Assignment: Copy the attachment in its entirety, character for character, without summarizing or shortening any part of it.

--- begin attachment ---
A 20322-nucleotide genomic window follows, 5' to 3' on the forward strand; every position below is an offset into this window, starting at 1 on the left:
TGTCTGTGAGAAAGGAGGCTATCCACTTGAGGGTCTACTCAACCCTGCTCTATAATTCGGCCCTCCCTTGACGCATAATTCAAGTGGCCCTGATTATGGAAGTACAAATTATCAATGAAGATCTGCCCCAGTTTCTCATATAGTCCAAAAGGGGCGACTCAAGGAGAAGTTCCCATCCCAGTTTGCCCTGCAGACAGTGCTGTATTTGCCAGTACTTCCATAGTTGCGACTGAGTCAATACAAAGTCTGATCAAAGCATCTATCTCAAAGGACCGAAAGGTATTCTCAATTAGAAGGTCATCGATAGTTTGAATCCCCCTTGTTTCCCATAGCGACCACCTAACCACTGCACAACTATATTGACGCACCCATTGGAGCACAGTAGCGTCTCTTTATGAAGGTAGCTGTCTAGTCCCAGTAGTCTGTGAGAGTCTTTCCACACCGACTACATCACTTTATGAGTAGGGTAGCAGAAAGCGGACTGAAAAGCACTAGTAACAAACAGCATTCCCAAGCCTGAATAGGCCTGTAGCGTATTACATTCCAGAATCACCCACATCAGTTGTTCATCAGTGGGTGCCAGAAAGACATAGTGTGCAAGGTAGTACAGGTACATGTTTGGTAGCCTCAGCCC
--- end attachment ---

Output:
A 20322-nucleotide genomic window follows, 5' to 3' on the forward strand; every position below is an offset into this window, starting at 1 on the left:
TGTCTGTGAGAAAGGAGGCTATCCACTTGAGGGTCTACTCAACCCTGCTCTATAATTCGGCCCTCCCTTGACGCATAATTCAAGTGGCCCTGATTATGGAAGTACAAATTATCAATGAAGATCTGCCCCAGTTTCTCATATAGTCCAAAAGGGGCGACTCAAGGAGAAGTTCCCATCCCAGTTTGCCCTGCAGACAGTGCTGTATTTGCCAGTACTTCCATAGTTGCGACTGAGTCAATACAAAGTCTGATCAAAGCATCTATCTCAAAGGACCGAAAGGTATTCTCAATTAGAAGGTCATCGATAGTTTGAATCCCCCTTGTTTCCCATAGCGACCACCTAACCACTGCACAACTATATTGACGCACCCATTGGAGCACAGTAGCGTCTCTTTATGAAGGTAGCTGTCTAGTCCCAGTAGTCTGTGAGAGTCTTTCCACACCGACTACATCACTTTATGAGTAGGGTAGCAGAAAGCGGACTGAAAAGCACTAGTAACAAACAGCATTCCCAAGCCTGAATAGGCCTGTAGCGTATTACATTCCAGAATCACCCACATCAGTTGTTCATCAGTGGGTGCCAGAAAGACATAGTGTGCAAGGTAGTACAGGTACATGTTTGGTAGCCTCAGCCC